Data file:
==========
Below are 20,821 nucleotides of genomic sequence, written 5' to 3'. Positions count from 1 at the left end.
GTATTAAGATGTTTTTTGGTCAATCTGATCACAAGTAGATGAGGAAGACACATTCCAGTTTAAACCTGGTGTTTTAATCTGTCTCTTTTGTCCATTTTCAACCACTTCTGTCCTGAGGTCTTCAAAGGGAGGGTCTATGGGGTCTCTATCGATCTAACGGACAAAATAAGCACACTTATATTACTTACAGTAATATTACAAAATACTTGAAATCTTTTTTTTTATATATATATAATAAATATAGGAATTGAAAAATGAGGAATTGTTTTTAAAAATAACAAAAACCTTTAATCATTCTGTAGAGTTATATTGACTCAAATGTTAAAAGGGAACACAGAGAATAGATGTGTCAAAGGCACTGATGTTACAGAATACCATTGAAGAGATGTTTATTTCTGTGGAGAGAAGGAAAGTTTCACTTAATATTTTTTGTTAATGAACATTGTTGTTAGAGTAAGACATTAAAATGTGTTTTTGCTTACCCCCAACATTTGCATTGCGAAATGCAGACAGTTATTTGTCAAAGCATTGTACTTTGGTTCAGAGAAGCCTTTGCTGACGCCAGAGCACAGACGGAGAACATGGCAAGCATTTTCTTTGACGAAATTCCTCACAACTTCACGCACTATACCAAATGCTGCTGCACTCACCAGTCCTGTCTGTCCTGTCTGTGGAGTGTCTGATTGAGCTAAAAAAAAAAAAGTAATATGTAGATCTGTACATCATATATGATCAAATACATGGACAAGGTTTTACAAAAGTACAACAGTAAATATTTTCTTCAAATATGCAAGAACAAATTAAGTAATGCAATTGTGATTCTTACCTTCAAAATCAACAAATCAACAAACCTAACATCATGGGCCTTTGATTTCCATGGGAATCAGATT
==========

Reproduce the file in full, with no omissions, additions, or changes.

Below are 20,821 nucleotides of genomic sequence, written 5' to 3'. Positions count from 1 at the left end.
GTATTAAGATGTTTTTTGGTCAATCTGATCACAAGTAGATGAGGAAGACACATTCCAGTTTAAACCTGGTGTTTTAATCTGTCTCTTTTGTCCATTTTCAACCACTTCTGTCCTGAGGTCTTCAAAGGGAGGGTCTATGGGGTCTCTATCGATCTAACGGACAAAATAAGCACACTTATATTACTTACAGTAATATTACAAAATACTTGAAATCTTTTTTTTTATATATATATAATAAATATAGGAATTGAAAAATGAGGAATTGTTTTTAAAAATAACAAAAACCTTTAATCATTCTGTAGAGTTATATTGACTCAAATGTTAAAAGGGAACACAGAGAATAGATGTGTCAAAGGCACTGATGTTACAGAATACCATTGAAGAGATGTTTATTTCTGTGGAGAGAAGGAAAGTTTCACTTAATATTTTTTGTTAATGAACATTGTTGTTAGAGTAAGACATTAAAATGTGTTTTTGCTTACCCCCAACATTTGCATTGCGAAATGCAGACAGTTATTTGTCAAAGCATTGTACTTTGGTTCAGAGAAGCCTTTGCTGACGCCAGAGCACAGACGGAGAACATGGCAAGCATTTTCTTTGACGAAATTCCTCACAACTTCACGCACTATACCAAATGCTGCTGCACTCACCAGTCCTGTCTGTCCTGTCTGTGGAGTGTCTGATTGAGCTAAAAAAAAAAAAGTAATATGTAGATCTGTACATCATATATGATCAAATACATGGACAAGGTTTTACAAAAGTACAACAGTAAATATTTTCTTCAAATATGCAAGAACAAATTAAGTAATGCAATTGTGATTCTTACCTTCAAAATCAACAAATCAACAAACCTAACATCATGGGCCTTTGATTTCCATGGGAATCAGATT